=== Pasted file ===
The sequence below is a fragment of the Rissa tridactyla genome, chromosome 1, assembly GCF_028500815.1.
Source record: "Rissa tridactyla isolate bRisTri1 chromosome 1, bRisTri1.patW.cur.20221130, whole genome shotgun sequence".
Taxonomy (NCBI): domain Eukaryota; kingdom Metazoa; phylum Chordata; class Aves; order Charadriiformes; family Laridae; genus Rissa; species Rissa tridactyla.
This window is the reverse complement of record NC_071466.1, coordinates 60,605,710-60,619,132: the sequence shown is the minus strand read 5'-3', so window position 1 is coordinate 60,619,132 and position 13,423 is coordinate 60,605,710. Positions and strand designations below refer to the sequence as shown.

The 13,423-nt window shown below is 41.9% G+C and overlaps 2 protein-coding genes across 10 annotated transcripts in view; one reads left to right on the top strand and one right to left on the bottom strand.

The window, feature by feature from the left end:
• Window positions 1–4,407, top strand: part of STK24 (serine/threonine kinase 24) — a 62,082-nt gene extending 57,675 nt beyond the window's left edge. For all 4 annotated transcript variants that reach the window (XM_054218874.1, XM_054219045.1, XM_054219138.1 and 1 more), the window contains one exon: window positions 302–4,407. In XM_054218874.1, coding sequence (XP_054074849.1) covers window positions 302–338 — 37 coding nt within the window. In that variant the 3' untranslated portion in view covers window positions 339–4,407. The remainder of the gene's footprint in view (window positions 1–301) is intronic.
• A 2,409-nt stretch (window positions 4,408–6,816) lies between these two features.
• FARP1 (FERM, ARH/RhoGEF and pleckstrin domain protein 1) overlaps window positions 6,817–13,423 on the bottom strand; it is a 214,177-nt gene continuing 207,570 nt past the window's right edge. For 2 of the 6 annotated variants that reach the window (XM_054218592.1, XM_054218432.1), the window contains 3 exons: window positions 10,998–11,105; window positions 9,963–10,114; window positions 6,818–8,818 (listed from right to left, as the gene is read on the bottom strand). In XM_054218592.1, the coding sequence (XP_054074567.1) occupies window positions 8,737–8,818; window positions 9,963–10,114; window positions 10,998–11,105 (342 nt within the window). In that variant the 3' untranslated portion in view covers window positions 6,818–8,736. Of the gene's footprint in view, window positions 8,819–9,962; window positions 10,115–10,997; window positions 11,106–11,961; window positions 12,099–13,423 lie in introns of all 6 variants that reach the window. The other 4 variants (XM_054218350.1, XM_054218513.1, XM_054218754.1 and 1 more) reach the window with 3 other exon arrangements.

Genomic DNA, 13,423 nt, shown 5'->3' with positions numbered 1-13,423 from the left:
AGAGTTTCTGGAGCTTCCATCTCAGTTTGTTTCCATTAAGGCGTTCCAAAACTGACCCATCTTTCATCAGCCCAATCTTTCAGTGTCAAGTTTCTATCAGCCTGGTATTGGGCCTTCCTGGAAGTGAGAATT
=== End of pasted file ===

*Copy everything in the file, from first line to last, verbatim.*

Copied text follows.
The sequence below is a fragment of the Rissa tridactyla genome, chromosome 1, assembly GCF_028500815.1.
Source record: "Rissa tridactyla isolate bRisTri1 chromosome 1, bRisTri1.patW.cur.20221130, whole genome shotgun sequence".
Taxonomy (NCBI): domain Eukaryota; kingdom Metazoa; phylum Chordata; class Aves; order Charadriiformes; family Laridae; genus Rissa; species Rissa tridactyla.
This window is the reverse complement of record NC_071466.1, coordinates 60,605,710-60,619,132: the sequence shown is the minus strand read 5'-3', so window position 1 is coordinate 60,619,132 and position 13,423 is coordinate 60,605,710. Positions and strand designations below refer to the sequence as shown.

The 13,423-nt window shown below is 41.9% G+C and overlaps 2 protein-coding genes across 10 annotated transcripts in view; one reads left to right on the top strand and one right to left on the bottom strand.

The window, feature by feature from the left end:
• Window positions 1–4,407, top strand: part of STK24 (serine/threonine kinase 24) — a 62,082-nt gene extending 57,675 nt beyond the window's left edge. For all 4 annotated transcript variants that reach the window (XM_054218874.1, XM_054219045.1, XM_054219138.1 and 1 more), the window contains one exon: window positions 302–4,407. In XM_054218874.1, coding sequence (XP_054074849.1) covers window positions 302–338 — 37 coding nt within the window. In that variant the 3' untranslated portion in view covers window positions 339–4,407. The remainder of the gene's footprint in view (window positions 1–301) is intronic.
• A 2,409-nt stretch (window positions 4,408–6,816) lies between these two features.
• FARP1 (FERM, ARH/RhoGEF and pleckstrin domain protein 1) overlaps window positions 6,817–13,423 on the bottom strand; it is a 214,177-nt gene continuing 207,570 nt past the window's right edge. For 2 of the 6 annotated variants that reach the window (XM_054218592.1, XM_054218432.1), the window contains 3 exons: window positions 10,998–11,105; window positions 9,963–10,114; window positions 6,818–8,818 (listed from right to left, as the gene is read on the bottom strand). In XM_054218592.1, the coding sequence (XP_054074567.1) occupies window positions 8,737–8,818; window positions 9,963–10,114; window positions 10,998–11,105 (342 nt within the window). In that variant the 3' untranslated portion in view covers window positions 6,818–8,736. Of the gene's footprint in view, window positions 8,819–9,962; window positions 10,115–10,997; window positions 11,106–11,961; window positions 12,099–13,423 lie in introns of all 6 variants that reach the window. The other 4 variants (XM_054218350.1, XM_054218513.1, XM_054218754.1 and 1 more) reach the window with 3 other exon arrangements.

Genomic DNA, 13,423 nt, shown 5'->3' with positions numbered 1-13,423 from the left:
AGAGTTTCTGGAGCTTCCATCTCAGTTTGTTTCCATTAAGGCGTTCCAAAACTGACCCATCTTTCATCAGCCCAATCTTTCAGTGTCAAGTTTCTATCAGCCTGGTATTGGGCCTTCCTGGAAGTGAGAATT